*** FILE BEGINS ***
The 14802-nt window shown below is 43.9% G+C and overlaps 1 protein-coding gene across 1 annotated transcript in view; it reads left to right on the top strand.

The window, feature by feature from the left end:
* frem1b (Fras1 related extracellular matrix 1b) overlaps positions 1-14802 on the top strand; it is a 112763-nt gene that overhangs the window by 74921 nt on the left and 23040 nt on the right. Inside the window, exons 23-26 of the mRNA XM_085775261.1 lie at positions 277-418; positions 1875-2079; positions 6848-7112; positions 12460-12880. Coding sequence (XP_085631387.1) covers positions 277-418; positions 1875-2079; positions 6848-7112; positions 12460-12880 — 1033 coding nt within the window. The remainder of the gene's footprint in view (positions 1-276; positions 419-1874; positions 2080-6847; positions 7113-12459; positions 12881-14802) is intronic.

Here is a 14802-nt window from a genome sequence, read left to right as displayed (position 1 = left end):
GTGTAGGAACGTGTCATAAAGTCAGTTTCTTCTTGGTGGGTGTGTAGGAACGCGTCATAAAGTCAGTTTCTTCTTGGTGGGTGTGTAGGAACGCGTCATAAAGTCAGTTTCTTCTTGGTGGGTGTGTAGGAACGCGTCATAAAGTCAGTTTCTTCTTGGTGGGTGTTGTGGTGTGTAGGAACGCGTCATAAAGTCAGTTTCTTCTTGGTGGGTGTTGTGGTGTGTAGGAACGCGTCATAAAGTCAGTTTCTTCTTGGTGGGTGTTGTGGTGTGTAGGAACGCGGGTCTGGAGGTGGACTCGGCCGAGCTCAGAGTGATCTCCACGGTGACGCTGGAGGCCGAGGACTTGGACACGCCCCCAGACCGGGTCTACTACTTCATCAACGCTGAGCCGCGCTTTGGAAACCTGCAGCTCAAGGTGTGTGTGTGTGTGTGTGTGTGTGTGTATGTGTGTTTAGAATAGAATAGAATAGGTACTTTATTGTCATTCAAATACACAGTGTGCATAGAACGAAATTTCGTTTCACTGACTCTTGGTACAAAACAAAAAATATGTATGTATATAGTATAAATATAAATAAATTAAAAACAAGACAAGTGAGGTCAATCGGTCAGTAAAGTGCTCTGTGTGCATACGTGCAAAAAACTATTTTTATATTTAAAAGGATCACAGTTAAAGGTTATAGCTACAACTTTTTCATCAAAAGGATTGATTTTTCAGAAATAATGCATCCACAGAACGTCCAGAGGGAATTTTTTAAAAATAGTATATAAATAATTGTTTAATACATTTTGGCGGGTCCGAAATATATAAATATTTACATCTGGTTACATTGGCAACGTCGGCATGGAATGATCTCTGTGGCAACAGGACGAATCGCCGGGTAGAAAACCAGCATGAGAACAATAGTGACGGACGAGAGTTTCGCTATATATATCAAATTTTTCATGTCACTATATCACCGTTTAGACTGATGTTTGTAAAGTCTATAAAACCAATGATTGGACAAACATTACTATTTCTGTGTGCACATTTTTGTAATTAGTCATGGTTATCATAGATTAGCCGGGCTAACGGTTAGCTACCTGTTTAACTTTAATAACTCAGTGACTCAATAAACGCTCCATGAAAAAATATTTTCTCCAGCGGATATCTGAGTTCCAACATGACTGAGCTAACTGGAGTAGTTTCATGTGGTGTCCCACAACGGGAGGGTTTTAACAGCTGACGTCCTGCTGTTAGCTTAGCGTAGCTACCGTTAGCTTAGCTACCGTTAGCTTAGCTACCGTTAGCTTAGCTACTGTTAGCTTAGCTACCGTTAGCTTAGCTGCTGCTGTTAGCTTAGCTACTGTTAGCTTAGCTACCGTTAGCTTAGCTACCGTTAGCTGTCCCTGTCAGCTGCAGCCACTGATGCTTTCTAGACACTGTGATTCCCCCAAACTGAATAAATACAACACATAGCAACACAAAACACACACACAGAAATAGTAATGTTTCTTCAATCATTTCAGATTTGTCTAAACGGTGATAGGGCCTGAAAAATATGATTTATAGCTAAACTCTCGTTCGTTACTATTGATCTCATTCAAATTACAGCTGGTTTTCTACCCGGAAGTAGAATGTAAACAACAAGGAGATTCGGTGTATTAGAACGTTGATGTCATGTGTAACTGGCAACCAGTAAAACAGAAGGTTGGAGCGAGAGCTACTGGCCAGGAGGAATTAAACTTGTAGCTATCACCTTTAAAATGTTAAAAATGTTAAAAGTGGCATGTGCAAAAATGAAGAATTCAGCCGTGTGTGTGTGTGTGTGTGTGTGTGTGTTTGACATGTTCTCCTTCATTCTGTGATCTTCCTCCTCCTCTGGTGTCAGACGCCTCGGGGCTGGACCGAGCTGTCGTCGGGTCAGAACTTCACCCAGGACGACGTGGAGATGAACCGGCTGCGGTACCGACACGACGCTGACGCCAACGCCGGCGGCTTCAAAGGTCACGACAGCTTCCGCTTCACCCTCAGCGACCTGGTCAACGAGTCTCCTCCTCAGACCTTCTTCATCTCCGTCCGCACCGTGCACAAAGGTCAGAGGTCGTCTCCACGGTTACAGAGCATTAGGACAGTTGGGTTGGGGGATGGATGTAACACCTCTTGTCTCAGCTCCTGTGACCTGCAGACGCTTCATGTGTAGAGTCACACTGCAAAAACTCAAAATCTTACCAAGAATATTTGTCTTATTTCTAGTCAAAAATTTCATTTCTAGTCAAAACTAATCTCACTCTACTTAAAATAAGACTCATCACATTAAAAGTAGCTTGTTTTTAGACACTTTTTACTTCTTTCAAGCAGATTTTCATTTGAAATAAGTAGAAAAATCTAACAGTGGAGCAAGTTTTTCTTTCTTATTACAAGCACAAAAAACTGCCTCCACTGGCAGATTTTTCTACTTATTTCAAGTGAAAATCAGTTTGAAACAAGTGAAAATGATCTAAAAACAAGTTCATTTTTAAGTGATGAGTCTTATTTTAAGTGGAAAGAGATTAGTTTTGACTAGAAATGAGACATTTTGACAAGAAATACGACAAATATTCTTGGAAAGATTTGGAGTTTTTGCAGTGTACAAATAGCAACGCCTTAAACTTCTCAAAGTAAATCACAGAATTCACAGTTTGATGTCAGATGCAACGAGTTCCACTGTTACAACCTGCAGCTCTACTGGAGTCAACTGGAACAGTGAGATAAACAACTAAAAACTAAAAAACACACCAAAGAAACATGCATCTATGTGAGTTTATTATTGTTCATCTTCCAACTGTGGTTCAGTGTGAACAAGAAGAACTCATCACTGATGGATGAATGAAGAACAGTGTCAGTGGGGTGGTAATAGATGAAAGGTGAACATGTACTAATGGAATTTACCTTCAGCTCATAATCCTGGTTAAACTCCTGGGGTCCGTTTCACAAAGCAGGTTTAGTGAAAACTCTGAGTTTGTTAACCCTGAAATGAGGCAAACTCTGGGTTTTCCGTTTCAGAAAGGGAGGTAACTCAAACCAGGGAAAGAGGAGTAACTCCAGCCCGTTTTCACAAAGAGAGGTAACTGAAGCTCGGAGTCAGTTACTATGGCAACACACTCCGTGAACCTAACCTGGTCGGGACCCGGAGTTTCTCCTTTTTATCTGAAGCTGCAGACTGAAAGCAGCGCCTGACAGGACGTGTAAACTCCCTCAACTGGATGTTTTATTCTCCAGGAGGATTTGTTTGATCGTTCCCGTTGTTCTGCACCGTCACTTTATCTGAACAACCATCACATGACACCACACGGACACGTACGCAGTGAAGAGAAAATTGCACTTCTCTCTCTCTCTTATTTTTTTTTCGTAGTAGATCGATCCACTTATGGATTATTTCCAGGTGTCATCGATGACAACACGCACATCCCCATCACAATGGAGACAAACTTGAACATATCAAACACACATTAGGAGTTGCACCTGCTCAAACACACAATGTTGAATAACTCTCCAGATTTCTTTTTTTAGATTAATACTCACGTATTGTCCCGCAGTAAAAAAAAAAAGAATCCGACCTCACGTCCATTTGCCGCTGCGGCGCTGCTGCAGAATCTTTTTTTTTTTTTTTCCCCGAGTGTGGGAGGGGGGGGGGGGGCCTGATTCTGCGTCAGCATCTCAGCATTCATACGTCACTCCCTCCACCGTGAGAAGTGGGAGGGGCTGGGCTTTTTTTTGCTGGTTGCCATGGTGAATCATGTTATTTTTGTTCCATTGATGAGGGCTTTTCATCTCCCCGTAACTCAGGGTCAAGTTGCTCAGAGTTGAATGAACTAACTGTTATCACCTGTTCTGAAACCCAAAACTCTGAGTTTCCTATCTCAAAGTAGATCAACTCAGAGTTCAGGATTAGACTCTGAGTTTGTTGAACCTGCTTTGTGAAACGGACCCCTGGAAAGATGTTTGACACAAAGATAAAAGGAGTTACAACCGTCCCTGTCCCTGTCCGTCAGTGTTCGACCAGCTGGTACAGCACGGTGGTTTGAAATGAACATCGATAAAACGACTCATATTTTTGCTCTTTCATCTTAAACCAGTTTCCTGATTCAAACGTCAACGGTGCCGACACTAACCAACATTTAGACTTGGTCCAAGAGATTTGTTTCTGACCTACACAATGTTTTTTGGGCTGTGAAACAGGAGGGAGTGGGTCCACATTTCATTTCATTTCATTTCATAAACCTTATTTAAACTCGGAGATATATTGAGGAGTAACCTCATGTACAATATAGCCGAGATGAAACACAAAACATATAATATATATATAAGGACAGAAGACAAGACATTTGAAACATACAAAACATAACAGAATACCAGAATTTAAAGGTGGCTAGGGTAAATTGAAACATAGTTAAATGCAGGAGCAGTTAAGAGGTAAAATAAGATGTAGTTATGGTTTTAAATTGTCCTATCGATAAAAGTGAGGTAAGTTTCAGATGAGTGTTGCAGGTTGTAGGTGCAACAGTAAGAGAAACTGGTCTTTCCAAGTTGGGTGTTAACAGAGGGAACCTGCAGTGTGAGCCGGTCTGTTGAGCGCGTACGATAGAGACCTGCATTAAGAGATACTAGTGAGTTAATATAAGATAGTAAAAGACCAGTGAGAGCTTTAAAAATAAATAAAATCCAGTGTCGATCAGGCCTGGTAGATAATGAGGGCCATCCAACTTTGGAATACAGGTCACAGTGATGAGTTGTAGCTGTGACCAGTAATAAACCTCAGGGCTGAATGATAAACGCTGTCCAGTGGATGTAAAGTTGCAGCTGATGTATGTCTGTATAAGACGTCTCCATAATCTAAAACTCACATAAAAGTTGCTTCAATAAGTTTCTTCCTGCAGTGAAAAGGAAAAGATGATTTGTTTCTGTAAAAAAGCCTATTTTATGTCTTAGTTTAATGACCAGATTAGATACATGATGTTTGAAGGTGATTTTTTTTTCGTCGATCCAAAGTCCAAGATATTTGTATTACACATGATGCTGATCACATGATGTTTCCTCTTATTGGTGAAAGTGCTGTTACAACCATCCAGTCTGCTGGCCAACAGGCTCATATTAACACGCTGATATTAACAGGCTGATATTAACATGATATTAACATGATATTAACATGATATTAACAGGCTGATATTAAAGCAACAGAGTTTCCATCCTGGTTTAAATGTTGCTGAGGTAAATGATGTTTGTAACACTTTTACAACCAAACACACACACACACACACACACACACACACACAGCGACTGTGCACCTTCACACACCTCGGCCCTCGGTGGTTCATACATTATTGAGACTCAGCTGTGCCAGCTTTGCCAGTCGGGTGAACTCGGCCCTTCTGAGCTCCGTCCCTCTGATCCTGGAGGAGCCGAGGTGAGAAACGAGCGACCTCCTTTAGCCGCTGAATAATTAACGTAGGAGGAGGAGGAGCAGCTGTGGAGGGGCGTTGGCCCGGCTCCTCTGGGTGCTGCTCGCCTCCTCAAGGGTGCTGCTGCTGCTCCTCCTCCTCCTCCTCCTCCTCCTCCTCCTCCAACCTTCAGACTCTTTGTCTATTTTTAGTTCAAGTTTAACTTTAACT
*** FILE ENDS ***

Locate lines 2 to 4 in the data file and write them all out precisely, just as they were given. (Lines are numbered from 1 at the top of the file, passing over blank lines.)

The window, feature by feature from the left end:
* frem1b (Fras1 related extracellular matrix 1b) overlaps positions 1-14802 on the top strand; it is a 112763-nt gene that overhangs the window by 74921 nt on the left and 23040 nt on the right. Inside the window, exons 23-26 of the mRNA XM_085775261.1 lie at positions 277-418; positions 1875-2079; positions 6848-7112; positions 12460-12880. Coding sequence (XP_085631387.1) covers positions 277-418; positions 1875-2079; positions 6848-7112; positions 12460-12880 — 1033 coding nt within the window. The remainder of the gene's footprint in view (positions 1-276; positions 419-1874; positions 2080-6847; positions 7113-12459; positions 12881-14802) is intronic.

Here is a 14802-nt window from a genome sequence, read left to right as displayed (position 1 = left end):